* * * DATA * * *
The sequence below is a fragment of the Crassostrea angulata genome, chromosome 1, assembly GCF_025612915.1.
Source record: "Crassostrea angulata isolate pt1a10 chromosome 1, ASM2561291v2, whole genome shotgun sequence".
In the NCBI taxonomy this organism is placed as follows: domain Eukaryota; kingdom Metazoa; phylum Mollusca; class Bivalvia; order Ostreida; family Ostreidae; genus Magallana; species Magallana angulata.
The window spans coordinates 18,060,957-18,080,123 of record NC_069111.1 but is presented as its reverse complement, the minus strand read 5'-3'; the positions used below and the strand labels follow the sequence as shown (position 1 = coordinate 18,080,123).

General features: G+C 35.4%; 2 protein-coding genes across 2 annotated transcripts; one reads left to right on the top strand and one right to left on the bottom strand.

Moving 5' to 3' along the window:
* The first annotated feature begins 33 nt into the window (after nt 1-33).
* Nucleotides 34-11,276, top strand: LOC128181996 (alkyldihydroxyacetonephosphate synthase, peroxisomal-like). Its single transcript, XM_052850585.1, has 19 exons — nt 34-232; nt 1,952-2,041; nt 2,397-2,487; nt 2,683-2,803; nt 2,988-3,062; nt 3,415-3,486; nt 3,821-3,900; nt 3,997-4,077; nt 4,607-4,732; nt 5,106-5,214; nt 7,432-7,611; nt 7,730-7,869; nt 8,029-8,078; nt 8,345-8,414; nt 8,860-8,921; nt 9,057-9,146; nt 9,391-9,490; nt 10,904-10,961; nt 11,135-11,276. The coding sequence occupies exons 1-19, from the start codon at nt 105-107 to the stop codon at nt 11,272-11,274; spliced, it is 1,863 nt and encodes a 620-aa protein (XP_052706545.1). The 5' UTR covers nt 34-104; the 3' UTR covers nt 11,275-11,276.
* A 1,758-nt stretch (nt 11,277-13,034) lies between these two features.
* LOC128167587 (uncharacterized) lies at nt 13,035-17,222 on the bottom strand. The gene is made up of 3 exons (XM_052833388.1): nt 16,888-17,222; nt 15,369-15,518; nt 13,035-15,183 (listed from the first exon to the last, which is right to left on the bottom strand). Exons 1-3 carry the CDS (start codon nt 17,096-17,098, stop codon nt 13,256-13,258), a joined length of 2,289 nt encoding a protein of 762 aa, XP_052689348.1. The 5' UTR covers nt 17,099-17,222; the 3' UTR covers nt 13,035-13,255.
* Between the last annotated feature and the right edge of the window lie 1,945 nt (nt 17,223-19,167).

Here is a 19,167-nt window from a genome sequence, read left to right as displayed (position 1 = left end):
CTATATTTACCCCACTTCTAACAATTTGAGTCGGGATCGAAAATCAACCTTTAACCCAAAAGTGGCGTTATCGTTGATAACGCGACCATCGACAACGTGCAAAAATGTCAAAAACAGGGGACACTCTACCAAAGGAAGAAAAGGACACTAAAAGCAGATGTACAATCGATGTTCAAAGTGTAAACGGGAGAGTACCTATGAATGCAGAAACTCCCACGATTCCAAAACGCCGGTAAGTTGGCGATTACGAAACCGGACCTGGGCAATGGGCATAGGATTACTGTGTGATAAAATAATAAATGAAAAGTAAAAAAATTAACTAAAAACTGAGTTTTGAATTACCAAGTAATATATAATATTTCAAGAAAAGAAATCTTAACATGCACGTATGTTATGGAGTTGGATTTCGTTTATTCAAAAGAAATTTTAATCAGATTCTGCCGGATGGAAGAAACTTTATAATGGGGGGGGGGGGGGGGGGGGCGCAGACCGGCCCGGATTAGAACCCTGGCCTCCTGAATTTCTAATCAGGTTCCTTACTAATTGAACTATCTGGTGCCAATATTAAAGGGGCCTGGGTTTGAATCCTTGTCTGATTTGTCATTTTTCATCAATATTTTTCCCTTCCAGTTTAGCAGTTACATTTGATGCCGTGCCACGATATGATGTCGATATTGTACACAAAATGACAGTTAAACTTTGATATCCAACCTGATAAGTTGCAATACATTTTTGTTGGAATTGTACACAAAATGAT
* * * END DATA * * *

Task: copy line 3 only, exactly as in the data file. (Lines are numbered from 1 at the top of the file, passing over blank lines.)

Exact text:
In the NCBI taxonomy this organism is placed as follows: domain Eukaryota; kingdom Metazoa; phylum Mollusca; class Bivalvia; order Ostreida; family Ostreidae; genus Magallana; species Magallana angulata.